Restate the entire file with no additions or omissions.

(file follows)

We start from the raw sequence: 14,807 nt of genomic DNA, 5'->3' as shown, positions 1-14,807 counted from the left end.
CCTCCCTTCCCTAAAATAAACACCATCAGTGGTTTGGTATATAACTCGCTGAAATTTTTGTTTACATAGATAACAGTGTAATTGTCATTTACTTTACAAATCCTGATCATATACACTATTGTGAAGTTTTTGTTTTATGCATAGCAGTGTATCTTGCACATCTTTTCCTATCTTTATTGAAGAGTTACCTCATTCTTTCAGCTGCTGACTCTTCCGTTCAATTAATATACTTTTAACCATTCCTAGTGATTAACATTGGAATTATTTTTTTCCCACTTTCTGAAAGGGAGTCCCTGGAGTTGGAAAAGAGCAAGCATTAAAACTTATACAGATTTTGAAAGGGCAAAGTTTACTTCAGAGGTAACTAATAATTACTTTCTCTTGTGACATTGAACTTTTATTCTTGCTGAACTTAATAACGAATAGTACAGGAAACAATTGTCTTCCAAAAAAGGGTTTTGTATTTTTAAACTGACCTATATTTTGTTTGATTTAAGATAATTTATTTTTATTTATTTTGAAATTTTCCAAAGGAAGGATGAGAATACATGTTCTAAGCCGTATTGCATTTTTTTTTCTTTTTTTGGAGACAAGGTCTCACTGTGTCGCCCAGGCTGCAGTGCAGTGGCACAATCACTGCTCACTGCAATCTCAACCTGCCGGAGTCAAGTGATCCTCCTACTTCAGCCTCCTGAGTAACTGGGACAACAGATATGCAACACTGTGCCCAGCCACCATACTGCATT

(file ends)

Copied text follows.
We start from the raw sequence: 14,807 nt of genomic DNA, 5'->3' as shown, positions 1-14,807 counted from the left end.
CCTCCCTTCCCTAAAATAAACACCATCAGTGGTTTGGTATATAACTCGCTGAAATTTTTGTTTACATAGATAACAGTGTAATTGTCATTTACTTTACAAATCCTGATCATATACACTATTGTGAAGTTTTTGTTTTATGCATAGCAGTGTATCTTGCACATCTTTTCCTATCTTTATTGAAGAGTTACCTCATTCTTTCAGCTGCTGACTCTTCCGTTCAATTAATATACTTTTAACCATTCCTAGTGATTAACATTGGAATTATTTTTTTCCCACTTTCTGAAAGGGAGTCCCTGGAGTTGGAAAAGAGCAAGCATTAAAACTTATACAGATTTTGAAAGGGCAAAGTTTACTTCAGAGGTAACTAATAATTACTTTCTCTTGTGACATTGAACTTTTATTCTTGCTGAACTTAATAACGAATAGTACAGGAAACAATTGTCTTCCAAAAAAGGGTTTTGTATTTTTAAACTGACCTATATTTTGTTTGATTTAAGATAATTTATTTTTATTTATTTTGAAATTTTCCAAAGGAAGGATGAGAATACATGTTCTAAGCCGTATTGCATTTTTTTTTCTTTTTTTGGAGACAAGGTCTCACTGTGTCGCCCAGGCTGCAGTGCAGTGGCACAATCACTGCTCACTGCAATCTCAACCTGCCGGAGTCAAGTGATCCTCCTACTTCAGCCTCCTGAGTAACTGGGACAACAGATATGCAACACTGTGCCCAGCCACCATACTGCATT